peace, not war;)
In many a smiling mask death shall approach beguiling thee, thou in
disease shalt swelter,
The livid cancer spread its hideous claws, clinging upon thy
breasts, seeking to strike thee deep within,
Consumption of the worst, moral consumption, shall rouge thy face
with hectic,
But thou shalt face thy fortunes, thy diseases, and surmount them all,
Whatever they are to-day and whatever through time they may be,
They each and all shall lift and pass away and cease from thee,
While thou, Time's spirals rounding, out of thyself, thyself still
extricating, fusing,
Equable, natural, mystical Union thou, (the mortal with immortal blent,)
Shalt soar toward the fulfilment of the future, the spirit of the
body and the mind,
The soul, its destinies.

The soul, its destinies, the real real,
(Purport of all these apparitions of the real;)
In thee America, the soul, its destinies,
Thou globe of globes! thou wonder nebulous!
By many a throe of heat and cold convuls'd, (by these thyself solidifying,)
Thou mental, moral orb—thou New, indeed new, Spiritual World!
The Present holds thee not—for such vast growth as thine,
For such unparallel'd flight as thine, such brood as thine,
The FUTURE only holds thee and can hold thee.

The treatment of heroes (Columbus) and their victims (the Arawaks) -- the quiet acceptance of conquest and murder in the name of progress -- is only one aspect of a certain approach to history, in which the past is told from the point of view of governments, conquerors, diplomats, leaders. It is as if they, like Columbus, deserve universal acceptance, as if they -- the Founding Fathers, Jackson, Lincoln, Wilson, Roosevelt, Kennedy, the leading members of Congress, the famous Justices of the Supreme Court -- represent the nation as a whole. The pretense is that there really is such a thing as "the United States," subject to occasional conflicts and quarrels, but fundamentally a community of people with common interests. It is as if there really is a "national interest" represented in the Constitution, in territorial expansion, in the laws passed by Congress, the decisions of the courts, the development of capitalism, the culture of education and the mass media.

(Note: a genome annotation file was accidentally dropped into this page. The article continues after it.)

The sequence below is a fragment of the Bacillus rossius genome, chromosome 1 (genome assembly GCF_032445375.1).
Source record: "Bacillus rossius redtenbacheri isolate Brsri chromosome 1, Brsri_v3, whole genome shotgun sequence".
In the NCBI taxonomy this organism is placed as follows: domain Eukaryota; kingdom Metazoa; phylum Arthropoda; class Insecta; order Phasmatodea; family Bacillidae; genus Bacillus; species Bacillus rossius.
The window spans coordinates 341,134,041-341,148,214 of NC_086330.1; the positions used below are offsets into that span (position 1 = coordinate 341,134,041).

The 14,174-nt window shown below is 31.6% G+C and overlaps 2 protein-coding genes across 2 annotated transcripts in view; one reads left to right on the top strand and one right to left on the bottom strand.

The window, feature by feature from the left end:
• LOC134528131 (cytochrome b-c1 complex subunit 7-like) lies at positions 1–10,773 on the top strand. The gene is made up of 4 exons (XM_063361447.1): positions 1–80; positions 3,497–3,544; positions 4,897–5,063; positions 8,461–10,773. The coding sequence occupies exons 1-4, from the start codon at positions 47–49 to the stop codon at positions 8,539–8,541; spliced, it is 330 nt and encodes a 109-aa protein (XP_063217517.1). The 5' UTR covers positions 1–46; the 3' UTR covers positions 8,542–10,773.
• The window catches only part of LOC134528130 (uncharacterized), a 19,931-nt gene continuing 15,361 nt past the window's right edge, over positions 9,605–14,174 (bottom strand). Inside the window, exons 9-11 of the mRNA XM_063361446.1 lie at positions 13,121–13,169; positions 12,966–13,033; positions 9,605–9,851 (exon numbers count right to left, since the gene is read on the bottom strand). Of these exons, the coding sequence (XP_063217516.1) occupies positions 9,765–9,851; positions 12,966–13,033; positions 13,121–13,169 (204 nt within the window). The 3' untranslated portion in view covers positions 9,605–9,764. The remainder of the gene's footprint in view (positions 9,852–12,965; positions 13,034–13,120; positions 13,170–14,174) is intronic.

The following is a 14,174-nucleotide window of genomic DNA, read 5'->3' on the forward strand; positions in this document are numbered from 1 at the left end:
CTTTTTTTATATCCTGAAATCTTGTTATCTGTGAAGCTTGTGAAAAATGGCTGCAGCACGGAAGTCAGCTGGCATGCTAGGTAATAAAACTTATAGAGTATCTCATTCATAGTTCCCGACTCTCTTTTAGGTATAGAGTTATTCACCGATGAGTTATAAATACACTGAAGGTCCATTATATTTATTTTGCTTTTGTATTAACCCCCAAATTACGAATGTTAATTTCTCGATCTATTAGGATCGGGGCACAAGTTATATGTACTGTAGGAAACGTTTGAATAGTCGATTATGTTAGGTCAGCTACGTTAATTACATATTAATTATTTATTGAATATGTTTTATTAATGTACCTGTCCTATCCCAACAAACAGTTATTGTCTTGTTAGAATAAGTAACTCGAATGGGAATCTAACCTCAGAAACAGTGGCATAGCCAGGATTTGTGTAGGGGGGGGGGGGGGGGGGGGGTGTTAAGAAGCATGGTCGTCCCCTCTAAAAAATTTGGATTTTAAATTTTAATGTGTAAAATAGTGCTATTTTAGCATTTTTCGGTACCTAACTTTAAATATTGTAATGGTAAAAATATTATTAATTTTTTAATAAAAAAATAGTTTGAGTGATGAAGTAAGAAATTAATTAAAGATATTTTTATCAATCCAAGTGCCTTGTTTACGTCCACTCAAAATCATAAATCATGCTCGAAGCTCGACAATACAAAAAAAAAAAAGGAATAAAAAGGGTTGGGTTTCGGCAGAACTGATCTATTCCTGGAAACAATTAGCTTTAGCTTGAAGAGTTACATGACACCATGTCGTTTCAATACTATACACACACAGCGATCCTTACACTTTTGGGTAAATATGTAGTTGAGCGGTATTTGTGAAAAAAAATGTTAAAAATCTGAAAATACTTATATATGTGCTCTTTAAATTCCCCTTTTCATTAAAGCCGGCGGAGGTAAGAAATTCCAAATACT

"History is the memory of states," wrote Henry Kissinger in his first book, A World Restored, in which he proceeded to tell the history of nineteenth-century Europe from the viewpoint of the leaders of Austria and England, ignoring the millions who suffered from those statesmen's policies. From his standpoint, the "peace" that Europe had before the French Revolution was "restored" by the diplomacy of a few national leaders. But for factory workers in England, farmers in France, colored people in Asia and Africa, women and children everywhere except in the upper classes, it was a world of conquest, violence, hunger, exploitation -- a world not restored but disintegrated.